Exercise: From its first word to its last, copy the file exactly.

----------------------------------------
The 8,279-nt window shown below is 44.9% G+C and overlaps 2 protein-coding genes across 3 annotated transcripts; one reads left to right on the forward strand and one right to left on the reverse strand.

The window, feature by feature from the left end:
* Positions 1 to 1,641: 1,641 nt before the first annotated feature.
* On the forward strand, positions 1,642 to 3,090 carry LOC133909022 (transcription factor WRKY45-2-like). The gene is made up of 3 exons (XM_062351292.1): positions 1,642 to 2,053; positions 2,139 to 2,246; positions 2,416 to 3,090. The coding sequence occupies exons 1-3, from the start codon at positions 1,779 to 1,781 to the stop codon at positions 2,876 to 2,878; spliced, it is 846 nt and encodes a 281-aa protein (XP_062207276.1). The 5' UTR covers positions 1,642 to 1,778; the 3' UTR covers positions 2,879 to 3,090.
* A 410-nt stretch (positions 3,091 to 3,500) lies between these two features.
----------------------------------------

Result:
The 8,279-nt window shown below is 44.9% G+C and overlaps 2 protein-coding genes across 3 annotated transcripts; one reads left to right on the forward strand and one right to left on the reverse strand.

The window, feature by feature from the left end:
* Positions 1 to 1,641: 1,641 nt before the first annotated feature.
* On the forward strand, positions 1,642 to 3,090 carry LOC133909022 (transcription factor WRKY45-2-like). The gene is made up of 3 exons (XM_062351292.1): positions 1,642 to 2,053; positions 2,139 to 2,246; positions 2,416 to 3,090. The coding sequence occupies exons 1-3, from the start codon at positions 1,779 to 1,781 to the stop codon at positions 2,876 to 2,878; spliced, it is 846 nt and encodes a 281-aa protein (XP_062207276.1). The 5' UTR covers positions 1,642 to 1,778; the 3' UTR covers positions 2,879 to 3,090.
* A 410-nt stretch (positions 3,091 to 3,500) lies between these two features.